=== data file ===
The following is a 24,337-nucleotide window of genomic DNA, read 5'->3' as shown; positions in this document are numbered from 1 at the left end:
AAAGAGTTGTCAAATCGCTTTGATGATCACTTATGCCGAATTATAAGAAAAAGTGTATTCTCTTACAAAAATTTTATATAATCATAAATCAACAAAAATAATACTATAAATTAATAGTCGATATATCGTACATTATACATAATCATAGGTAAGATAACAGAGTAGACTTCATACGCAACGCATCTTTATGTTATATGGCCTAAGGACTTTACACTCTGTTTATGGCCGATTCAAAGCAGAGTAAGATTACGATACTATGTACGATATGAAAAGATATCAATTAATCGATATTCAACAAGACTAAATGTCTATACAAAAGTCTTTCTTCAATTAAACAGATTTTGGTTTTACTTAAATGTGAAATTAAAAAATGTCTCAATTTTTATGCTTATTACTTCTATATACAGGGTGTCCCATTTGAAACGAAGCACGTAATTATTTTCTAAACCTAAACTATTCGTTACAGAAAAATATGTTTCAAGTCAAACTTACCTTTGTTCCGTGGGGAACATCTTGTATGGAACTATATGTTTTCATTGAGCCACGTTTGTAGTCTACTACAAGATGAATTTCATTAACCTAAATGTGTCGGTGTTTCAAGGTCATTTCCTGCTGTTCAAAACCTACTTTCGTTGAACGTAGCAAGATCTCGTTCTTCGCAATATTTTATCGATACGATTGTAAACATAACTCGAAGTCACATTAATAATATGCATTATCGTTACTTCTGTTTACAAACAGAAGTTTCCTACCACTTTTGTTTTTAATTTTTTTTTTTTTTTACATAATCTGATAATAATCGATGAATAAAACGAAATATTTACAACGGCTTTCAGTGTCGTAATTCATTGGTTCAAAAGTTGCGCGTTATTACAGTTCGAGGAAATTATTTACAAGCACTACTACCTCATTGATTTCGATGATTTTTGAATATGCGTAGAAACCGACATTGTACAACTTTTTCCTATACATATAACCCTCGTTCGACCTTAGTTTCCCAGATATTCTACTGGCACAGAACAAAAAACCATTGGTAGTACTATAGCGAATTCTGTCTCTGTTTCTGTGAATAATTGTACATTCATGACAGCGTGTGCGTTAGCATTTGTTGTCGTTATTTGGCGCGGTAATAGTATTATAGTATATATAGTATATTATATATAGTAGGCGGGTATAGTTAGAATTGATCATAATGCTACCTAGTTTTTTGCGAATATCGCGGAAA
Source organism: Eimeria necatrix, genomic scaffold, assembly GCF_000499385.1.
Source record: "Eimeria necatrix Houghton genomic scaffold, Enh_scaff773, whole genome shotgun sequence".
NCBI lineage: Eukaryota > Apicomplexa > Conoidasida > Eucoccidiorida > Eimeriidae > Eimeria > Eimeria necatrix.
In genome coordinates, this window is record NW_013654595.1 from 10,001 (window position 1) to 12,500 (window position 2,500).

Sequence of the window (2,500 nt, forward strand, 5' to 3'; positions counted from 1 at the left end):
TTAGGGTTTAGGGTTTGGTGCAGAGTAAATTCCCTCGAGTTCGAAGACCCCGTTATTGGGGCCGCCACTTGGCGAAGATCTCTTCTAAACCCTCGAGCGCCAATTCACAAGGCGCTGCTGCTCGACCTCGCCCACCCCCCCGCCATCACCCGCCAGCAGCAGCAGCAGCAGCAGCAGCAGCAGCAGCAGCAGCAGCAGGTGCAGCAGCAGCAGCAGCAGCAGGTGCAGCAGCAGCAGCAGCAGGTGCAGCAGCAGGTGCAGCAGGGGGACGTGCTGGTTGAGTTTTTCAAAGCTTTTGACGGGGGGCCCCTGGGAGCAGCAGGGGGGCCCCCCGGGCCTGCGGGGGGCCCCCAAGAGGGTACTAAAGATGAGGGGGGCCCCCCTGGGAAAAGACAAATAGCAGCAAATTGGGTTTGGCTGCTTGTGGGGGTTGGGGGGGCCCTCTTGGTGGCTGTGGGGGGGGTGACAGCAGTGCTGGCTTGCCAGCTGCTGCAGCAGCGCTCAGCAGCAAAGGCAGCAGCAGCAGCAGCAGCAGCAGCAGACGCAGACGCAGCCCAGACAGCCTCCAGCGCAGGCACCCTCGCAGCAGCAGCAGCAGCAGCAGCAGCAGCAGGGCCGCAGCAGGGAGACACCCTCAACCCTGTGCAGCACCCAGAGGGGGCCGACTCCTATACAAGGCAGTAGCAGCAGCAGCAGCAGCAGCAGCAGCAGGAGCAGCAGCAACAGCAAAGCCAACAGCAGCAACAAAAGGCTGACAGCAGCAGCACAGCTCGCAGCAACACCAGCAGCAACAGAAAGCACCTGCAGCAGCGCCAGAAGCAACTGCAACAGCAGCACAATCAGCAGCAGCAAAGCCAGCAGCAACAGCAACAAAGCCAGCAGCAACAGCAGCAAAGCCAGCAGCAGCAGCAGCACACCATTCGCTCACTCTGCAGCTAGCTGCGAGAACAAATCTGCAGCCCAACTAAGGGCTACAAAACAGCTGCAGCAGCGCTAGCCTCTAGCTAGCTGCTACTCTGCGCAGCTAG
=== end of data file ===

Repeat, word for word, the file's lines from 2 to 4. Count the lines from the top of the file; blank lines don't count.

AAAGAGTTGTCAAATCGCTTTGATGATCACTTATGCCGAATTATAAGAAAAAGTGTATTCTCTTACAAAAATTTTATATAATCATAAATCAACAAAAATAATACTATAAATTAATAGTCGATATATCGTACATTATACATAATCATAGGTAAGATAACAGAGTAGACTTCATACGCAACGCATCTTTATGTTATATGGCCTAAGGACTTTACACTCTGTTTATGGCCGATTCAAAGCAGAGTAAGATTACGATACTATGTACGATATGAAAAGATATCAATTAATCGATATTCAACAAGACTAAATGTCTATACAAAAGTCTTTCTTCAATTAAACAGATTTTGGTTTTACTTAAATGTGAAATTAAAAAATGTCTCAATTTTTATGCTTATTACTTCTATATACAGGGTGTCCCATTTGAAACGAAGCACGTAATTATTTTCTAAACCTAAACTATTCGTTACAGAAAAATATGTTTCAAGTCAAACTTACCTTTGTTCCGTGGGGAACATCTTGTATGGAACTATATGTTTTCATTGAGCCACGTTTGTAGTCTACTACAAGATGAATTTCATTAACCTAAATGTGTCGGTGTTTCAAGGTCATTTCCTGCTGTTCAAAACCTACTTTCGTTGAACGTAGCAAGATCTCGTTCTTCGCAATATTTTATCGATACGATTGTAAACATAACTCGAAGTCACATTAATAATATGCATTATCGTTACTTCTGTTTACAAACAGAAGTTTCCTACCACTTTTGTTTTTAATTTTTTTTTTTTTTTACATAATCTGATAATAATCGATGAATAAAACGAAATATTTACAACGGCTTTCAGTGTCGTAATTCATTGGTTCAAAAGTTGCGCGTTATTACAGTTCGAGGAAATTATTTACAAGCACTACTACCTCATTGATTTCGATGATTTTTGAATATGCGTAGAAACCGACATTGTACAACTTTTTCCTATACATATAACCCTCGTTCGACCTTAGTTTCCCAGATATTCTACTGGCACAGAACAAAAAACCATTGGTAGTACTATAGCGAATTCTGTCTCTGTTTCTGTGAATAATTGTACATTCATGACAGCGTGTGCGTTAGCATTTGTTGTCGTTATTTGGCGCGGTAATAGTATTATAGTATATATAGTATATTATATATAGTAGGCGGGTATAGTTAGAATTGATCATAATGCTACCTAGTTTTTTGCGAATATCGCGGAAA
Source organism: Eimeria necatrix, genomic scaffold, assembly GCF_000499385.1.
Source record: "Eimeria necatrix Houghton genomic scaffold, Enh_scaff773, whole genome shotgun sequence".